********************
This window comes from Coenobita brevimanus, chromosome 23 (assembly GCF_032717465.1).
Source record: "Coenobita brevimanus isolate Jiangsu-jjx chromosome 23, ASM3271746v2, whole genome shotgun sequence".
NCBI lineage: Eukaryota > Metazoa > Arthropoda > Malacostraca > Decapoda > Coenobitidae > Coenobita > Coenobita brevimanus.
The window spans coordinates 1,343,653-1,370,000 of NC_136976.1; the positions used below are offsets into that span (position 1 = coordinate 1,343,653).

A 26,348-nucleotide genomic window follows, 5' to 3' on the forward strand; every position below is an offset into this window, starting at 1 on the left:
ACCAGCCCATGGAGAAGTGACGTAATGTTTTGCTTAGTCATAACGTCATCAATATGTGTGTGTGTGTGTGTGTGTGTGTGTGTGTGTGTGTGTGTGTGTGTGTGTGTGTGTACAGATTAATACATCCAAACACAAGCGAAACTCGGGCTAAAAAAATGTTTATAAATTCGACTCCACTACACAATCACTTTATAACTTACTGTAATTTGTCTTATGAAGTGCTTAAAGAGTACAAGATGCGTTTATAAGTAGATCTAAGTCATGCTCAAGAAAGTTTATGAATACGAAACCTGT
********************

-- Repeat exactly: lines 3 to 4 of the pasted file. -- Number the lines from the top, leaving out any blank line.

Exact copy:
NCBI lineage: Eukaryota > Metazoa > Arthropoda > Malacostraca > Decapoda > Coenobitidae > Coenobita > Coenobita brevimanus.
The window spans coordinates 1,343,653-1,370,000 of NC_136976.1; the positions used below are offsets into that span (position 1 = coordinate 1,343,653).